Our productivity depends on innovation. And innovation depends on intense curiosity – the quest to find out: “Is there a way to do this better/cheaper/faster?” This question prompted Jeff Bezos to create Amazon, Michael Dell to start Dell Computer and Niklas Zennström to organize Skype. Asking “Why” prompted Sean Moore to invent the Crescent Rod, a curved shower curtain rod; Chip Wilson to found Lululemon Athletica, a quality yoga clothing supplier; and four Harvard students to invent Soccket – a soccer ball that generates electrical power for poor families through kinetic energy. In her book “The Power of Why” business journalist Amanda Lang reveals how asking “Why?” can fuel innovation and promote a spirit of inquiry in your workplace. She offers valuable insights and excellent case histories. Her findings have helped executives and people from all sorts of life to be innovative and productive.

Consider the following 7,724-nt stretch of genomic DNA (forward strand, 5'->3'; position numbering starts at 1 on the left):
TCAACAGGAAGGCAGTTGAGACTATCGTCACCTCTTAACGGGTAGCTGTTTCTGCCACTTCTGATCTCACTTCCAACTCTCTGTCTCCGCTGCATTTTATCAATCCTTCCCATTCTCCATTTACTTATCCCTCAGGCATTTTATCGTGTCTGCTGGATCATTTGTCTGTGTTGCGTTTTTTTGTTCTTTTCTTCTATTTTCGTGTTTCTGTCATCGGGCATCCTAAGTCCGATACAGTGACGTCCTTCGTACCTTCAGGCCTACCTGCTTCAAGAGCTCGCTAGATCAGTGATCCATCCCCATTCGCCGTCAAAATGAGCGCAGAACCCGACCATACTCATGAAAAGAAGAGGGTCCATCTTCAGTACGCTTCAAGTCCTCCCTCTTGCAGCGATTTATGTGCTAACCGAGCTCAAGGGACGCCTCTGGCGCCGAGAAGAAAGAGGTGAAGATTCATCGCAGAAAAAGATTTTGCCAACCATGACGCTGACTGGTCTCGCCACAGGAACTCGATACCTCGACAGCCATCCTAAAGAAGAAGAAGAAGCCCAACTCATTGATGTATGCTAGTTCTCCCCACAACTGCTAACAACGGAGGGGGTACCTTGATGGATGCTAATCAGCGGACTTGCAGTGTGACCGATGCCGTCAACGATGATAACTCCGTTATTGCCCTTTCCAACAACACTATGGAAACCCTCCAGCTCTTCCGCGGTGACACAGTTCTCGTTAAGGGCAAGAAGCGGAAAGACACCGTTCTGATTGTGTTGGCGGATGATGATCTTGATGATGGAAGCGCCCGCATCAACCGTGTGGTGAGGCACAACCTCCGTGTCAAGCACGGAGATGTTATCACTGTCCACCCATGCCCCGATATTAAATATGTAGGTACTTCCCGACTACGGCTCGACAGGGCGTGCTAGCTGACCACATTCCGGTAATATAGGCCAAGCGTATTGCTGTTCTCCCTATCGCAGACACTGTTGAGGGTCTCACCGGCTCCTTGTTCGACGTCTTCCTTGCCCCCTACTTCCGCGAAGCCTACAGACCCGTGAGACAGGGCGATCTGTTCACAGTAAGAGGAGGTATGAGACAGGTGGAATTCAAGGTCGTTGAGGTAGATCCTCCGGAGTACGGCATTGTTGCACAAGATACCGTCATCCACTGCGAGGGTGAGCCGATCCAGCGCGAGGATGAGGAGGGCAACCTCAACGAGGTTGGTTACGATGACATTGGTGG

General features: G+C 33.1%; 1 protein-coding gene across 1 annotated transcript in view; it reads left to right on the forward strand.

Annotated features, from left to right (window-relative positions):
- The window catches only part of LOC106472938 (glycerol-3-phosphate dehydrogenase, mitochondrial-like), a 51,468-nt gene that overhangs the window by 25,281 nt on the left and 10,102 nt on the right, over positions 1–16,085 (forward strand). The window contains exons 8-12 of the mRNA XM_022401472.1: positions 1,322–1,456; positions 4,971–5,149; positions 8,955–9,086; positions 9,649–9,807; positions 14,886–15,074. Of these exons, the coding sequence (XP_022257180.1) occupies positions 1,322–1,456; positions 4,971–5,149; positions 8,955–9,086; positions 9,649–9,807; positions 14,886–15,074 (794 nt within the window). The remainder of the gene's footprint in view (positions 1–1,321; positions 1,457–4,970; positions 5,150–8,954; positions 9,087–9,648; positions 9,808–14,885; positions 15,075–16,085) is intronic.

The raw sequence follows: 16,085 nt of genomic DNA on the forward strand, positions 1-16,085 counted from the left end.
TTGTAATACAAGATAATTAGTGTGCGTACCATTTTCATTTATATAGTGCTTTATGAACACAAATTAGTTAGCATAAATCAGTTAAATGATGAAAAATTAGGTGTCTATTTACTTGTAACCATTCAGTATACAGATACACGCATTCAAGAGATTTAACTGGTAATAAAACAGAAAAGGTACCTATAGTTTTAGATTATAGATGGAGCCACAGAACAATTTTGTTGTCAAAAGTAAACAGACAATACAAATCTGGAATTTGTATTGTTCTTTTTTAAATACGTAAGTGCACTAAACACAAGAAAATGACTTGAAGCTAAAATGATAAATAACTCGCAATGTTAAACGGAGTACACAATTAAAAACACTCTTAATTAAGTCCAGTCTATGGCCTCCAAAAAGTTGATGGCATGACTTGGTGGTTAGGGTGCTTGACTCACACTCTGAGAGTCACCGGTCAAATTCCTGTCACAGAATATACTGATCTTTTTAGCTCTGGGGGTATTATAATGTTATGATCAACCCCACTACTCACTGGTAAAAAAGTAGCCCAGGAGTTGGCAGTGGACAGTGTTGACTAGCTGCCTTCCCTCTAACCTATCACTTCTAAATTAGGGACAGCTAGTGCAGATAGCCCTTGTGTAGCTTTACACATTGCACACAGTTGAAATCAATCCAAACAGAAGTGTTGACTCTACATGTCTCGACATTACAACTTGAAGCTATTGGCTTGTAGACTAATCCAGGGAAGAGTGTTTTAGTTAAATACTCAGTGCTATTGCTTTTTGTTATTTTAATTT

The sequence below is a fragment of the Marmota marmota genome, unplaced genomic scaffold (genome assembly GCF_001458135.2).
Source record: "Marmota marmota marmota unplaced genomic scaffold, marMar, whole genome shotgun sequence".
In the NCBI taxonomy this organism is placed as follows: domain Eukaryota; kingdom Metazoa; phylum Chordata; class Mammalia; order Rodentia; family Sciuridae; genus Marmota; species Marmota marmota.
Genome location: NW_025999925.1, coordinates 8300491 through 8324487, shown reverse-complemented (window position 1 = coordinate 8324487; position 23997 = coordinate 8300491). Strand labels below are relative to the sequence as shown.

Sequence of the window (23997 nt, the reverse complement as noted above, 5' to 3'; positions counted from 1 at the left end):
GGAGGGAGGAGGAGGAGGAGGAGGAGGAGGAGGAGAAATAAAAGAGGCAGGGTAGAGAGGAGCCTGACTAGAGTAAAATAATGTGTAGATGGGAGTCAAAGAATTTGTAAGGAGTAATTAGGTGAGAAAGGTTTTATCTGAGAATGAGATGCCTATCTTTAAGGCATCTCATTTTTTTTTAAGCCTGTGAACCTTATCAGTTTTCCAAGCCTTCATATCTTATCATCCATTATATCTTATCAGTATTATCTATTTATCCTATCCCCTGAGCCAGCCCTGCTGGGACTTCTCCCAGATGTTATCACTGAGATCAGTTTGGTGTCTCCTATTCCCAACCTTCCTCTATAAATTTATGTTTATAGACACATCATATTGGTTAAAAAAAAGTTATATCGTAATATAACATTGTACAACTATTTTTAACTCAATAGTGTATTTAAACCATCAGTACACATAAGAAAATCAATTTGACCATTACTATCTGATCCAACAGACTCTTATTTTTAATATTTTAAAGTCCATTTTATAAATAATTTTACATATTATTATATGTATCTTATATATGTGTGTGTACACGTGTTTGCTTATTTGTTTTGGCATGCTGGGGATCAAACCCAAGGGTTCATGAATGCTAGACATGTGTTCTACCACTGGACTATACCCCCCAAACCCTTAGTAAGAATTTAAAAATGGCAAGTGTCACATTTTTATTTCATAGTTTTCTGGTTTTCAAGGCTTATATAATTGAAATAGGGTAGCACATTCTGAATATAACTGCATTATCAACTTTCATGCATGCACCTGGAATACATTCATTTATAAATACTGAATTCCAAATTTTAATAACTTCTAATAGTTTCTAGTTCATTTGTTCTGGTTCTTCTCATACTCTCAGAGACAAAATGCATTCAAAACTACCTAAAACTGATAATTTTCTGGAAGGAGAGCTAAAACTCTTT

Innovation depends on “divergent thinking” – seeing the world differently than everyone else. It requires constantly asking the two essential questions – “Why?” and “Why not?” – that children rely on to try to understand the world. Make these questions an integral part of your lexicon. Although life may suppress most adults’ curiosity, research shows anyone can rekindle it. Being curious means thinking like a child and asking questions without self-consciousness. It means maintaining an open mind by staying clear of conventional wisdom and preconceived notions. Accept that your thinking might be entirely wrong. Never settle for the first facile answer. Play with a problem. Treat each issue as a new puzzle. Attempt different approaches, and persevere until you find the ideal solution. Having an open mind means enjoying thinking creatively and satisfying your curiosity.